Moshe Feldenkrais was born in 1904 in Ukraine and died in 1984. At age of fourteen he left for Palestine and lived for 10 years in Tel Aviv working and studying at the same time. During a football match he injured his knee so badly it was swollen for a few months. In 1928 he moved to Paris where he studied physics, mathematics and engineering, and then became a research assistant to the nuclear chemist Fréderic Joliot-Curie. Here he met Jigoro Kano (the judo founder) and became one of the first Europeans who got the black belt. During the 2nd war he fled to Britain. As Steve Shafarman writes: "At that time he got interested in human evolution and started to explore the ways of children movement. He was inspired by the observations of children who were in his wife's Yony Rubenstein surgery. After a bus-crash he re-aggravated an old knee injury and the doctors told him that he had to

have an operation otherwise he would never be able to walk. There were no modern arthroscopy techniques and the best doctors in England could promise only 50 percent of guarantee that the operation would be successful. Feldenrais regarded operation with a such prognosis irresponsible. In an effort to find a better solution he started to study everything what he could get about health and curing - anatomy, physiology, movement-therapy, psychotherapy and spiritual practicing, yoga, acupuncture and hypnotism. Feldenkrais started walking again, he refused the operation and even started to practice judo." (V????domí léčí, page 9)


Feldenkrais method also known as Awareness through movement is based on improving of self-image, which leads up to better body-work and the quality of movement, but also personal development.


Steven Shafarman, Feldenkraise ????s student, in his book „Consciousness is healing“ adds to this topic: "Each of us behaves in conformity with our own imagination about us. This self-image rises and changes according to our learning. The complete self-image should consist of awareness of each joint and all surfaces of a body. Most people consider their body as separates parts, which are moving independently of each other: feet, legs, arms, hands, head and in the middle of all is back which keeps all sections together."


Dr. Ida Rolf and her method


Dr. Ida P. Rolf was born in 1896 in New York and died in 1979. She graduated during the 1st war, which gave her a great opportunity. As her secretary writes in her book „Rolfing a realita t????la“ (page 6) : "At that time lots of men were fighting and there was a big lack ofqualified workers in many fields, so lots of women got the unique opportunity. She got a job in the Rockefeller's institute (today Rockefeller's university) in New York City and she could continue her studies while she was working. She got doctor‘s degree in biochemistry in the faculty of medicine and surgery of Colombian University and continued working in Rockefeller's institute, where she finally got the honor of remarkable member." Dr. Rolf studied yoga, osteopathy and homeopathy.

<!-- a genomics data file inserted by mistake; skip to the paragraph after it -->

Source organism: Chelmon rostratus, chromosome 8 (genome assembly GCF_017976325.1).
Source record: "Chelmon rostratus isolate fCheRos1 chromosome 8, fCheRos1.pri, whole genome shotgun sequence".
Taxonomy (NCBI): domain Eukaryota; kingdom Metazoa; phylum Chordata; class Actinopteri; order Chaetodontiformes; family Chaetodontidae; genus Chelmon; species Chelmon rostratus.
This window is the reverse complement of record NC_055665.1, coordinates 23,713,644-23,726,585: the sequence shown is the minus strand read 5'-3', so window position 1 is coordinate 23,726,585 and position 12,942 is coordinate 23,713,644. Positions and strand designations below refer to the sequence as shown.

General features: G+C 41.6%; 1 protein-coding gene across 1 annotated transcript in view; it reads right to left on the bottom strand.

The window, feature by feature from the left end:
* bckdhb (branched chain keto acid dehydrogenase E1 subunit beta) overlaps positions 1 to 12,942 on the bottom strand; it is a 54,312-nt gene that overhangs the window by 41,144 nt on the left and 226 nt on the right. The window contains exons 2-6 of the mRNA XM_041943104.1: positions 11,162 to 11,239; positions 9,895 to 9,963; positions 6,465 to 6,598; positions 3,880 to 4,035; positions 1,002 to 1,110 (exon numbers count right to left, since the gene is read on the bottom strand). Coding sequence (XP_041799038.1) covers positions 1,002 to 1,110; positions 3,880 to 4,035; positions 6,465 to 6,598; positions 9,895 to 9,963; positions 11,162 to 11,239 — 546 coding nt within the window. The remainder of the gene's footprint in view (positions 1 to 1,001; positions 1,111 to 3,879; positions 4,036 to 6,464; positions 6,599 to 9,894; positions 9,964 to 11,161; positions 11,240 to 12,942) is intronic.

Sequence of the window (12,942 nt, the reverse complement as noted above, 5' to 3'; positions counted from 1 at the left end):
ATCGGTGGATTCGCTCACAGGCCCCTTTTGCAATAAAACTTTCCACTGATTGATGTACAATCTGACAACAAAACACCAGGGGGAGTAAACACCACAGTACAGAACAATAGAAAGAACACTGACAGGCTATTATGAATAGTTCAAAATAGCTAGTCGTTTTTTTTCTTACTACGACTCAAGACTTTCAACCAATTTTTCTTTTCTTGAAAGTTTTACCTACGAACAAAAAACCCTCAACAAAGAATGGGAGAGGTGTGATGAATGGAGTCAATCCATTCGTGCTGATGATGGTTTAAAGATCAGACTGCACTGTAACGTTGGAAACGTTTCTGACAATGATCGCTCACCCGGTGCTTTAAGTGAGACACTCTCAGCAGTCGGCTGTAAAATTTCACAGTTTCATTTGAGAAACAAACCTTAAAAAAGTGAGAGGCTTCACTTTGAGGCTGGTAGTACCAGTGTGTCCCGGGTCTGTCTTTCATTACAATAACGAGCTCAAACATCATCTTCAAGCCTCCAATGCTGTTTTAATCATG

Rolfing (Structural integration) systematizes and balances the body in terms of the field of attraction. This is achieved by the systematical manipulation (realized during 10 lessons, one hour which), which lightens and shakes up fascias. According to Ida Rolf - "fascia is the organ of body-control". („Rolfing a realita t????la“, page 98).


F. M. Alexander and his technique


Frederic Matthias Alexander was born in 1869 in Tasmania and died in 1955 in London. During his late teens he became an actor, but unfortunately he often lost his voice during performance.


Robert Macdonald and Caro Ness describe the circumstances of creation of Alexander technique: "When Alexander started to hoarse and loose his voice, he was visiting well-known doctors, but without any effect. Before a very important performance his doctor recommended him voice-rest for 2 weeks before the performance. Alexander followed this advise, his voice was in a normal state at the beginning, but during the performance he started to hoarse and finally he completely lost his voice. Alexander speculated that he must have been doing something on stage in act of reciting which caused his vocal problems. Using mirrors, he began to study the way he was using muscles while speaking, observing muscular tension. He found that he habitually pulled his head back and down and shortened neck before speaking, moreover he was breathing through his mouth. It took several years before he got rid of that habit and learned how to speak more freely. Not only did his vocal problems disappear, but his overall health improved as well. („Tajemství Alexanderovy techniky“, page 14).